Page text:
The sustained E/M phosphorylaion after Fas ligation implies that the corresponding kinase is at close proximity. Most interestingly, we found that ROCK is present in anti-Fas immunoprecipitates (Fig. 4 E). The faster migrating band revealed at late time points (2 h) corresponds to the cleavage fragment generated by caspase-3 (32).
ROCK binds to and phosphorylates ezrin and moesin
As shown above, inhibition of Rho or ROCK alters ezrin and moesin phosphorylation. We then investigated whether ezrin and moesin could interact with ROCK. Lysates from Fas-stimulated Jurkat cells were subjected to IP with anti-ROCK I Ab followed by immunoblotting with anti-ERM Ab. As shown in Fig. 5,A, ezrin and moesin coimmunoprecipitated with ROCK I, and this association was not modified by Fas stimulation. Then, we determined whether ROCK was able to phosphorylate ezrin and moesin. To this aim, in vitro ROCK kinase assays were performed using active ROCK I immunoprecipitated from Jurkat cells stably expressing a Myc-ROCKΔ construct and GST-ezrin or GST-moesin as exogenous substrate. As shown in Fig. 5 B, ROCKΔ efficiently phosphorylated WT GST-ezrin as well as WT GST-moesin, whereas no phosphorylation was detected in WT GST proteins in the presence of Y27632 compound or in GST proteins bearing T567A or T558A mutations. Collectively, these results indicate that ROCK can bind ezrin and moesin and induce their phosphorylation at the Thr567 or Thr558 position, respectively.
Ezrin and moesin phosphorylation is involved in the formation of Fas receptor aggregates and apoptotic signaling
To define whether ezrin and moesin phosphorylation contributes to their role in Fas signaling, we evaluated the effect of ROCK inhibition on the formation of Fas aggregates. To this end, Jurkat cells were incubated with the ROCK inhibitor Y27632 before Fas stimulation. As shown in Fig. 6,A, ROCK inhibition prevented SDS- and 2-ME-resistant Fas aggregate formation as well as caspase-8 activation (Fig. 6,B) and reduced the apoptosis level (Fig. 6 C). Therefore, ROCK inhibition, and thus prevention of ezrin and moesin phosphorylation, interferes with Fas signaling by affecting Fas aggregate formation and subsequent events such as caspase-8 activation and thus apoptosis level.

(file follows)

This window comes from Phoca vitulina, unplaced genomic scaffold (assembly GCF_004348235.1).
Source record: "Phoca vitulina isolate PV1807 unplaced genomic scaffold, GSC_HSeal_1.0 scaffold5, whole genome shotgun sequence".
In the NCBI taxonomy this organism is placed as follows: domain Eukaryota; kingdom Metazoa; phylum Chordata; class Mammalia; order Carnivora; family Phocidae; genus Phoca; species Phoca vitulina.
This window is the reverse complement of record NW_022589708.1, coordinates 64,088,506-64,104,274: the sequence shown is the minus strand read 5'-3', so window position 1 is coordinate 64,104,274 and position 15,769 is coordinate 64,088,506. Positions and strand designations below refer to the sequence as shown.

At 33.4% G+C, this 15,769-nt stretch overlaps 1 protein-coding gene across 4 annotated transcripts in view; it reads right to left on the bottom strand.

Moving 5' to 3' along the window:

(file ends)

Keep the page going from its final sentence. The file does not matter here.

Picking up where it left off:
Ezrin and moesin phosphorylation sensitizes Jurkat cells to Fas-induced apoptosis
Since ROCK inhibition reduced the sensitivity of Jurkat cells to Fas-induced apoptosis, we determined whether an increase in ROCK activity could increase this sensitivity. To this end, we used a Jurkat clone expressing ROCKΔ. As shown in Fig. 7,A, cells expressing ROCKΔ exhibited constitutive phosphorylation of E/M without variation due to Fas stimulation. Parallel analysis of the induced apoptosis level showed that Jurkat cells with a deregulated ROCK activity were more sensitive to Fas-induced apoptosis (Fig. 7,B) and have an increased rate of caspase-8 activation compared with control cells (Fig. 7 C).
We then generated clones expressing the phosphomimetic T567D ezrin mutant or the nonphosphorylable T567A ezrin mutant. Isolated clones were tested for their expression level of ezrin and Fas receptor and in both cases no significant difference was found (data not shown). The formation of Fas aggregates was studied in these clones after Fas stimulation. As shown in Fig. 8,A, the expression of the T567D ezrin mutant increased the rate of Fas aggregate formation compared with control Jurkat cells, whereas the nonphosphorylable ezrin mutant (T567A) substantially interfered with Fas aggregate formation. That the T567A mutant does not totally abrogate Fas aggregates and apoptotic signaling is probably due to a contribution of the endogenous ezrin. As expected, these effects on Fas aggregates correlated with the efficiency of Fas signaling since cells expressing T567D ezrin appeared more sensitive whereas ezrin T567A clones were less sensitive to Fas-mediated apoptosis compared with Jurkat control cells (Fig. 8 B). Altogether, these results demonstrate that the level of phosphorylated ezrin and moesin induced by ROCK activity or by mimetic mutant correlates with sensitivity to Fas-induced apoptosis, an effect that may be linked to Fas aggregate formation.
Association of Fas, ezrin, moesin, and ROCK in peripheral blood T cells